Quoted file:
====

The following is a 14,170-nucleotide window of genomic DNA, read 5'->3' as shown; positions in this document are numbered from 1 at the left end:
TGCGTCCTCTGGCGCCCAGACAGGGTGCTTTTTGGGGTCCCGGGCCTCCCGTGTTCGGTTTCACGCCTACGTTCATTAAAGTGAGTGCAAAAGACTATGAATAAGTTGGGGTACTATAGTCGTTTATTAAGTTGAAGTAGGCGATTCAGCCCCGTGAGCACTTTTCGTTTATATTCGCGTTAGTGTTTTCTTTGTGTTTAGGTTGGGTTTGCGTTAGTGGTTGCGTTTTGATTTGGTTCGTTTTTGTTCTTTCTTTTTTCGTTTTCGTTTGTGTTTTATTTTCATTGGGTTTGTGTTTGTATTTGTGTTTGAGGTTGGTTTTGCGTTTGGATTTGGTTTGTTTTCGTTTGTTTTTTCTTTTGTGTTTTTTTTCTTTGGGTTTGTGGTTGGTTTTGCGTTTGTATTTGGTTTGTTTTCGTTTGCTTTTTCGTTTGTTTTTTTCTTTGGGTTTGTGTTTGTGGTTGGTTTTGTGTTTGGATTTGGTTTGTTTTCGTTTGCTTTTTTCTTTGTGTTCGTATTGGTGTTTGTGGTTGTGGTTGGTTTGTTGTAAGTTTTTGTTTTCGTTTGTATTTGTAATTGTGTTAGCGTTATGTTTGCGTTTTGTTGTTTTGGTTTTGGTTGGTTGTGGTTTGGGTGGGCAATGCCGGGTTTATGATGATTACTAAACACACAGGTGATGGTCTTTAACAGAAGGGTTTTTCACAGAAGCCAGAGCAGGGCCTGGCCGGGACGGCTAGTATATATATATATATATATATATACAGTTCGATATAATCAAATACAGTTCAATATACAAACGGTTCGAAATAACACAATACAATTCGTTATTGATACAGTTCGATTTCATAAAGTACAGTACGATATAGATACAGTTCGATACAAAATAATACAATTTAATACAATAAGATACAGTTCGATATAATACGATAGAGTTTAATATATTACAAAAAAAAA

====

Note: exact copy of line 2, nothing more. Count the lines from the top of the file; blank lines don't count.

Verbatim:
TGCGTCCTCTGGCGCCCAGACAGGGTGCTTTTTGGGGTCCCGGGCCTCCCGTGTTCGGTTTCACGCCTACGTTCATTAAAGTGAGTGCAAAAGACTATGAATAAGTTGGGGTACTATAGTCGTTTATTAAGTTGAAGTAGGCGATTCAGCCCCGTGAGCACTTTTCGTTTATATTCGCGTTAGTGTTTTCTTTGTGTTTAGGTTGGGTTTGCGTTAGTGGTTGCGTTTTGATTTGGTTCGTTTTTGTTCTTTCTTTTTTCGTTTTCGTTTGTGTTTTATTTTCATTGGGTTTGTGTTTGTATTTGTGTTTGAGGTTGGTTTTGCGTTTGGATTTGGTTTGTTTTCGTTTGTTTTTTCTTTTGTGTTTTTTTTCTTTGGGTTTGTGGTTGGTTTTGCGTTTGTATTTGGTTTGTTTTCGTTTGCTTTTTCGTTTGTTTTTTTCTTTGGGTTTGTGTTTGTGGTTGGTTTTGTGTTTGGATTTGGTTTGTTTTCGTTTGCTTTTTTCTTTGTGTTCGTATTGGTGTTTGTGGTTGTGGTTGGTTTGTTGTAAGTTTTTGTTTTCGTTTGTATTTGTAATTGTGTTAGCGTTATGTTTGCGTTTTGTTGTTTTGGTTTTGGTTGGTTGTGGTTTGGGTGGGCAATGCCGGGTTTATGATGATTACTAAACACACAGGTGATGGTCTTTAACAGAAGGGTTTTTCACAGAAGCCAGAGCAGGGCCTGGCCGGGACGGCTAGTATATATATATATATATATATATACAGTTCGATATAATCAAATACAGTTCAATATACAAACGGTTCGAAATAACACAATACAATTCGTTATTGATACAGTTCGATTTCATAAAGTACAGTACGATATAGATACAGTTCGATACAAAATAATACAATTTAATACAATAAGATACAGTTCGATATAATACGATAGAGTTTAATATATTACAAAAAAAAA